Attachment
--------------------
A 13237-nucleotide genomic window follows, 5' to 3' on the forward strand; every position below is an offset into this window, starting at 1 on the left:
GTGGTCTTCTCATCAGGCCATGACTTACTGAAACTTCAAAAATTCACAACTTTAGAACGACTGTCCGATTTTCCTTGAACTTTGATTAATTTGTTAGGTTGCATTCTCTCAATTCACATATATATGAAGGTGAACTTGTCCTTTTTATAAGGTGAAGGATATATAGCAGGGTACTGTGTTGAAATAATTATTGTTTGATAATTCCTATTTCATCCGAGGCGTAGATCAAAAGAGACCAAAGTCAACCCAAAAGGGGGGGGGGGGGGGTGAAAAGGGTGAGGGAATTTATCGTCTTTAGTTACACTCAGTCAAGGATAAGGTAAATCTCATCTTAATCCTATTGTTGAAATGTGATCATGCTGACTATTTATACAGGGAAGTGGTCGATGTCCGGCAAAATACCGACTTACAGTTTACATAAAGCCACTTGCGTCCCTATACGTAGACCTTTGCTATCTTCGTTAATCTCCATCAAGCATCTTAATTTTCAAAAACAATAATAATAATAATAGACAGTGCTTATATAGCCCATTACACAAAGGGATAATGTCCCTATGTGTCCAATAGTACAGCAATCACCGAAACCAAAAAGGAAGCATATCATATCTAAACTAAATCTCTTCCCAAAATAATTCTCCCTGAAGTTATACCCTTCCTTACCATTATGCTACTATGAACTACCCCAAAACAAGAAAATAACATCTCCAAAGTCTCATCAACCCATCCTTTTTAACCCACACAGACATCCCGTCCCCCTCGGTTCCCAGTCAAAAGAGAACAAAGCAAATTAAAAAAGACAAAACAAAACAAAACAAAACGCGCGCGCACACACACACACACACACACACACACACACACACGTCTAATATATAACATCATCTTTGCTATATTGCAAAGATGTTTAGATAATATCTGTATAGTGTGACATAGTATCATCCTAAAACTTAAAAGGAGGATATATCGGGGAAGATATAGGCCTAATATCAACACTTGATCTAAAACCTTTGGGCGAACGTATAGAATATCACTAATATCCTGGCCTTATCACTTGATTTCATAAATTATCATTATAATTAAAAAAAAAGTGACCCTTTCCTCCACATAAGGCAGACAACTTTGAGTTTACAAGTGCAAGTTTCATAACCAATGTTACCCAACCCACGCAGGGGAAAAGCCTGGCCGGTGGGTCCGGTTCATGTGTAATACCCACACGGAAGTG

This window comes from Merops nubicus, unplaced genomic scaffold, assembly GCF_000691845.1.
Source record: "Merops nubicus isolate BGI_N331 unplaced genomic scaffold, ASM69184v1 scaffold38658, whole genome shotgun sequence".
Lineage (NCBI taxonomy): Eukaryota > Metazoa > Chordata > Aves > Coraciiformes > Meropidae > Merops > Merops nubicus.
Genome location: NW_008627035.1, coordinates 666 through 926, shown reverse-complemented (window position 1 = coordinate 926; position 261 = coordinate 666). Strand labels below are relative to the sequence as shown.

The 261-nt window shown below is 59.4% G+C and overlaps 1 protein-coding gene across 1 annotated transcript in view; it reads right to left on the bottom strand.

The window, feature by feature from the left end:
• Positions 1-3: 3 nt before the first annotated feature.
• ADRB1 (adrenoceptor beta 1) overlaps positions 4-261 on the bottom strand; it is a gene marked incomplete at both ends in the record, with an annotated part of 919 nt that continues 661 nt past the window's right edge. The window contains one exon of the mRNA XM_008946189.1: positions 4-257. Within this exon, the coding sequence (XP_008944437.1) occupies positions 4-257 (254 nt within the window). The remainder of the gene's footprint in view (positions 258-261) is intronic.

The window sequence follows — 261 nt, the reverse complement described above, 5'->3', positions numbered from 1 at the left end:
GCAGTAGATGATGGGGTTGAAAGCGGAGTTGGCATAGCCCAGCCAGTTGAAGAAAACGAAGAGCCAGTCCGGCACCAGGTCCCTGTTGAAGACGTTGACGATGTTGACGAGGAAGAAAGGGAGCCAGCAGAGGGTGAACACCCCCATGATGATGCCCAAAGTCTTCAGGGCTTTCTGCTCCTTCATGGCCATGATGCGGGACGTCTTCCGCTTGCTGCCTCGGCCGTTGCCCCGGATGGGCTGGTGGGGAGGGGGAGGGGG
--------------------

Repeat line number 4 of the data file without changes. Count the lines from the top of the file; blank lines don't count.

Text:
Source record: "Merops nubicus isolate BGI_N331 unplaced genomic scaffold, ASM69184v1 scaffold38658, whole genome shotgun sequence".